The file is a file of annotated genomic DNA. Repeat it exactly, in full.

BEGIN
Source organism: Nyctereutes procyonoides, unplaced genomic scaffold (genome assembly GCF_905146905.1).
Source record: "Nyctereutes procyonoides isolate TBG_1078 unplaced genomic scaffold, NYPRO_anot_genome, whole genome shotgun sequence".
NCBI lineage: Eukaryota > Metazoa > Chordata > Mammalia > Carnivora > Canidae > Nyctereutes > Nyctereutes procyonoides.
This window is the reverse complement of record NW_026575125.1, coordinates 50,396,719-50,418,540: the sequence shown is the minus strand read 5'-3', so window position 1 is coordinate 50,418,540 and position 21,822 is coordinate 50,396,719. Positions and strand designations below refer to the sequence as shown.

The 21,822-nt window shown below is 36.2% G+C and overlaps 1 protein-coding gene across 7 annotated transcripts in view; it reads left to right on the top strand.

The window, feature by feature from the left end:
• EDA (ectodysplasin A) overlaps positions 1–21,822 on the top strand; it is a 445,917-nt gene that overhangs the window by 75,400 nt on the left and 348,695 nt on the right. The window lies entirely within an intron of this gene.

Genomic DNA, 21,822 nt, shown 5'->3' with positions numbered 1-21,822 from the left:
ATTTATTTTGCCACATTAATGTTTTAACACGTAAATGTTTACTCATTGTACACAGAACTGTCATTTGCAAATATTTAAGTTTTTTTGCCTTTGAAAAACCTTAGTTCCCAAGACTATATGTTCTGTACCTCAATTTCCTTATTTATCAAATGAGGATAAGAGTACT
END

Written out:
Source organism: Nyctereutes procyonoides, unplaced genomic scaffold (genome assembly GCF_905146905.1).
Source record: "Nyctereutes procyonoides isolate TBG_1078 unplaced genomic scaffold, NYPRO_anot_genome, whole genome shotgun sequence".
NCBI lineage: Eukaryota > Metazoa > Chordata > Mammalia > Carnivora > Canidae > Nyctereutes > Nyctereutes procyonoides.
This window is the reverse complement of record NW_026575125.1, coordinates 50,396,719-50,418,540: the sequence shown is the minus strand read 5'-3', so window position 1 is coordinate 50,418,540 and position 21,822 is coordinate 50,396,719. Positions and strand designations below refer to the sequence as shown.

The 21,822-nt window shown below is 36.2% G+C and overlaps 1 protein-coding gene across 7 annotated transcripts in view; it reads left to right on the top strand.

The window, feature by feature from the left end:
• EDA (ectodysplasin A) overlaps positions 1–21,822 on the top strand; it is a 445,917-nt gene that overhangs the window by 75,400 nt on the left and 348,695 nt on the right. The window lies entirely within an intron of this gene.

Genomic DNA, 21,822 nt, shown 5'->3' with positions numbered 1-21,822 from the left:
ATTTATTTTGCCACATTAATGTTTTAACACGTAAATGTTTACTCATTGTACACAGAACTGTCATTTGCAAATATTTAAGTTTTTTTGCCTTTGAAAAACCTTAGTTCCCAAGACTATATGTTCTGTACCTCAATTTCCTTATTTATCAAATGAGGATAAGAGTACT